Gratitude journals and other gratitude practices often seem so simple and basic; in our studies, we often have people keep gratitude journals for just three weeks. And yet the results have been overwhelming. We’ve studied more than one thousand people, from ages eight to 80, and found that people who practice gratitude consistently report a host of benefits.
The social benefits are especially significant because, after all, gratitude is a social emotion. I see it as a relationship-strengthening emotion because it requires us to see how we’ve been supported and affirmed by other people.
Indeed, this cuts to very heart of my definition of gratitude, which has two components. First, it’s an affirmation of goodness. We affirm that there are good things, gifts and benefits, in the world that we’ve received. This doesn’t mean that life is perfect; it doesn’t ignore complaints, burdens, and hassles. But when we look at life as a whole, gratitude encourages us to identify some amount of goodness in our life.
The second part of gratitude is figuring out where that goodness comes from. We recognize the sources of this goodness as being outside of ourselves. It didn’t stem from anything we necessarily did ourselves in which we might take pride. We can appreciate positive traits in ourselves, but I think true gratitude involves a humble dependence on others: We acknowledge that other people—or even higher powers, if you’re of a spiritual mindset—gave us many gifts, big and small, to help us achieve the goodness in our lives.
What good is gratitude?
So what’s really behind our research results—why might gratitude have these transformative effects on people’s lives?
I think there are several important reasons, but I want to highlight four in particular.
1. Gratitude allows us to celebrate the present. It magnifies positive emotions. Research on emotion shows that positive emotions wear off quickly. Our emotional systems like newness. They like novelty. They like change. We adapt to positive life circumstances so that before too long, the new car, the new spouse, the new house—they don’t feel so new and exciting anymore. But gratitude makes us appreciate the value of something, and when we appreciate the value of something, we extract more benefits from it; we’re less likely to take it for granted.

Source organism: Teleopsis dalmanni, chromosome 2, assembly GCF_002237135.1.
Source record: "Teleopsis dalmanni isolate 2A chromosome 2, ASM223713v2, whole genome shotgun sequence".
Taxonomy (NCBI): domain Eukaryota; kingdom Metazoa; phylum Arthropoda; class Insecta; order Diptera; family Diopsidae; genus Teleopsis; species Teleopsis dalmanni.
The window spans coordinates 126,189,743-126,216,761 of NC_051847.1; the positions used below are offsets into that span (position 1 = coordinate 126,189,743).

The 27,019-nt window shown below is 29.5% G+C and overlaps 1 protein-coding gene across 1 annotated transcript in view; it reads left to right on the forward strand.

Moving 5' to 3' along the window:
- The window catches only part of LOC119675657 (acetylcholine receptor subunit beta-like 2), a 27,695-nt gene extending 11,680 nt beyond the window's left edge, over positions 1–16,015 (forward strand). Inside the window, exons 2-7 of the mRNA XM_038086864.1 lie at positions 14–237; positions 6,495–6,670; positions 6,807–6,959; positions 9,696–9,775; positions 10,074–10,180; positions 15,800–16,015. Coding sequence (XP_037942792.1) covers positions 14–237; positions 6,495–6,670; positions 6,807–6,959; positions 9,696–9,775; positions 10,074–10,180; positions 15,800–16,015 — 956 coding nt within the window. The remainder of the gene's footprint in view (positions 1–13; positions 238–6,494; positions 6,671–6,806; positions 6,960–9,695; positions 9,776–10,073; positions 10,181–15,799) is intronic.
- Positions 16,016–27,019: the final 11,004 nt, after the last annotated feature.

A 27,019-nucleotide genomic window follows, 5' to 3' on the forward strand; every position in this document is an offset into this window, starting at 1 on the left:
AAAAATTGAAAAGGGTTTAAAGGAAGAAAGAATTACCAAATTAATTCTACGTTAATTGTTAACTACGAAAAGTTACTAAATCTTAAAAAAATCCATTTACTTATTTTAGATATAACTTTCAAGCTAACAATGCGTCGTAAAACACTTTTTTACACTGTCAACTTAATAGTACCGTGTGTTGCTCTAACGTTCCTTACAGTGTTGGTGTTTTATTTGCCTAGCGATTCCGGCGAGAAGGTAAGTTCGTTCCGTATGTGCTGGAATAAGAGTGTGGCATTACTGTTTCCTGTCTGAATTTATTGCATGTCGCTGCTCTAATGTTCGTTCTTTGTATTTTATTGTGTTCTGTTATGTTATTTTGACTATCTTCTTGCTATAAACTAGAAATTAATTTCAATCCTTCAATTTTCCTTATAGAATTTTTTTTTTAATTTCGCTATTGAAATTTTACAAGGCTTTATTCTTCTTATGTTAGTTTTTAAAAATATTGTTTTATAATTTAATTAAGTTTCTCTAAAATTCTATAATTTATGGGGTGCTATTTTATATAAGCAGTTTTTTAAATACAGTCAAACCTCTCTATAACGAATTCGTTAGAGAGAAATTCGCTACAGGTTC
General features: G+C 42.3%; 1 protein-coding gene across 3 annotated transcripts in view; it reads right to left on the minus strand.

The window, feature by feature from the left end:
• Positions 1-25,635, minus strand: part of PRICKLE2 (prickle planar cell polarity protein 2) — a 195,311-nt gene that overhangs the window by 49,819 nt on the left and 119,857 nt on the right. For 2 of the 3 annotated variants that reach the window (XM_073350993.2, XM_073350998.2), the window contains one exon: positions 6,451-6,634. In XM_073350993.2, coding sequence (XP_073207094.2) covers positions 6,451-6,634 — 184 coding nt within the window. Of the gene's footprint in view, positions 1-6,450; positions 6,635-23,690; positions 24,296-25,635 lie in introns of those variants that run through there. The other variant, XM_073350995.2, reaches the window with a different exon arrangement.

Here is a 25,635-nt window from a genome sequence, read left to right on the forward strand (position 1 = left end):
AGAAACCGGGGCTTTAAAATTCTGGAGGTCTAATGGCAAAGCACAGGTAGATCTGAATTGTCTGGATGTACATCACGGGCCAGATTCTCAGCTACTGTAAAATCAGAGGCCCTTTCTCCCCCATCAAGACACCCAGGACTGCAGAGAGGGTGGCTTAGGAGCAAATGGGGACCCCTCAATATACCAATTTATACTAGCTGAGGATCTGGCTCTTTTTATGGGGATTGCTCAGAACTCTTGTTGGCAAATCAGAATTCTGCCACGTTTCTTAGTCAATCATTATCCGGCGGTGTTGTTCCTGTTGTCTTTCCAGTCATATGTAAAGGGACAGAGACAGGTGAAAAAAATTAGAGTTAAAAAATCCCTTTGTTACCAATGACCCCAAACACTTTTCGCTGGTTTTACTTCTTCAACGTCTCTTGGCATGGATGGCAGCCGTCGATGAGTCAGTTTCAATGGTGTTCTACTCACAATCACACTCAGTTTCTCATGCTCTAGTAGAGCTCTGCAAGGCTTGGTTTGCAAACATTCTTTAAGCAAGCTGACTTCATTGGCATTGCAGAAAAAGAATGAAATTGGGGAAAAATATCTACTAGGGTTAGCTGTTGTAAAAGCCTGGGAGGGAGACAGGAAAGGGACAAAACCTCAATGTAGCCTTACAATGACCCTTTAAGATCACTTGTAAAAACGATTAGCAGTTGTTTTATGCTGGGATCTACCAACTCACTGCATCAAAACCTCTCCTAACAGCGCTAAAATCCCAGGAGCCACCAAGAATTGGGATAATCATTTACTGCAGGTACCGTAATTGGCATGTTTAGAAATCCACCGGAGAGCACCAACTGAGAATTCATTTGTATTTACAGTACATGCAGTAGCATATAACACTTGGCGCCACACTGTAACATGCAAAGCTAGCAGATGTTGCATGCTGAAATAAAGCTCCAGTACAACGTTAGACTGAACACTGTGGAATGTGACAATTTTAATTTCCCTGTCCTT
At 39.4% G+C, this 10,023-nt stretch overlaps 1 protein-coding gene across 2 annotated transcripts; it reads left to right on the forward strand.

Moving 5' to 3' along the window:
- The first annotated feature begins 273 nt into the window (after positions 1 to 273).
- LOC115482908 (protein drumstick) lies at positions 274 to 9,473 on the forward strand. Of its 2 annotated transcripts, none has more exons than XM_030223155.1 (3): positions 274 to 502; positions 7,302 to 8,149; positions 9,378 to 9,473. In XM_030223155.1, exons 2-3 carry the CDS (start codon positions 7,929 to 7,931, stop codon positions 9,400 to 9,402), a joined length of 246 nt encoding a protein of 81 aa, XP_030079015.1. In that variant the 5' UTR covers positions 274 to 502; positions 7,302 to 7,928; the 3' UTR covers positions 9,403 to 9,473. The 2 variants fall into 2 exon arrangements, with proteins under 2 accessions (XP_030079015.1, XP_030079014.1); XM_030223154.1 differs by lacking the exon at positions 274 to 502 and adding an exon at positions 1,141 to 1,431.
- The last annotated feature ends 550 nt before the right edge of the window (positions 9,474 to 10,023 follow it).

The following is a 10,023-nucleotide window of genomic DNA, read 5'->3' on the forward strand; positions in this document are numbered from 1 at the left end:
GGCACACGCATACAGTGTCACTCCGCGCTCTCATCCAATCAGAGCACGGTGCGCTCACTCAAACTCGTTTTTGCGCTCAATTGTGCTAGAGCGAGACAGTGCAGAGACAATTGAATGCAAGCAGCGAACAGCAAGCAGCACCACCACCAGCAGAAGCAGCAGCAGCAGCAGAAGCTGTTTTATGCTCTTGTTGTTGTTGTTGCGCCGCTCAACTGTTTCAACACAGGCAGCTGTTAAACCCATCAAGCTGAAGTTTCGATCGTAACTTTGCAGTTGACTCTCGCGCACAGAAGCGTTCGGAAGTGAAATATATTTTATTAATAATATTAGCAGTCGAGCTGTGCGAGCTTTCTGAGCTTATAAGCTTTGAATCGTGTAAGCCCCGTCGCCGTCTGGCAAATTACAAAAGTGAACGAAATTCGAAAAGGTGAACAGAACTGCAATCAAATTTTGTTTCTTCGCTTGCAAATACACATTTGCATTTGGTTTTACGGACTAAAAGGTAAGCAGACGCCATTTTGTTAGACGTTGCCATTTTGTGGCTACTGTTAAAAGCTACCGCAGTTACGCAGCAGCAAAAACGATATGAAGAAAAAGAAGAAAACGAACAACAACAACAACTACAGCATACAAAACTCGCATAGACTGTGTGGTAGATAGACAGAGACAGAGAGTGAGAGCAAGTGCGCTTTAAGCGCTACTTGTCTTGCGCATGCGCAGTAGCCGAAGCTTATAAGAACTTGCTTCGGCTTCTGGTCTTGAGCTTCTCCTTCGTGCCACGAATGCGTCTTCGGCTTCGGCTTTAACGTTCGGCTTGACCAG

In effect, I think gratitude allows us to participate more in life. We notice the positives more, and that magnifies the pleasures you get from life. Instead of adapting to goodness, we celebrate goodness. We spend so much time watching things—movies, computer screens, sports—but with gratitude we become greater participants in our lives as opposed to spectators.
2. Gratitude blocks toxic, negative emotions, such as envy, resentment, regret—emotions that can destroy our happiness. There’s even recent evidence, including a 2008 study by psychologist Alex Wood in the Journal of Research in Personality, showing that gratitude can reduce the frequency and duration of episodes of depression.
This makes sense: You cannot feel envious and grateful at the same time. They’re incompatible feelings. If you’re grateful, you can’t resent someone for having something that you don’t. Those are very different ways of relating to the world, and sure enough, research I’ve done with colleagues Michael McCullough and Jo-Ann Tsang has suggested that people who have high levels of gratitude have low levels of resentment and envy.
3. Grateful people are more stress resistant. There are a number of studies showing that in the face of serious trauma, adversity, and suffering, if people have a grateful disposition, they’ll recover more quickly. I believe gratitude gives people a perspective from which they can interpret negative life events and help them guard against post-traumatic stress and lasting anxiety.
4. Grateful people have a higher sense of self-worth. I think that’s because when you’re grateful, you have the sense that someone else is looking out for you—someone else has provided for your well-being, or you notice a network of relationships, past and present, of people who are responsible for helping you get to where you are right now. Once you start to recognize the contributions that other people have made to your life—once you realize that other people have seen the value in you—you can transform the way you see yourself.
Robert A. Emmons, Ph.D., is the world’s leading scientific expert on gratitude. He is a professor of psychology at the University of California, Davis, and the founding editor-in-chief of The Journal of Positive Psychology.
***Thanks to the Greater Good Science Center for generously sharing the contents of this article with PracticalGratitude.com.
The complete article, “Why Gratitude is Good” by Robert A. Emmons, Ph.D., originally appeared on Greater Good, the online magazine of UC Berkeley’s Greater Good Science Center. To view the original article, see http://greatergood.berkeley.edu/article/item/why_gratitude_is_good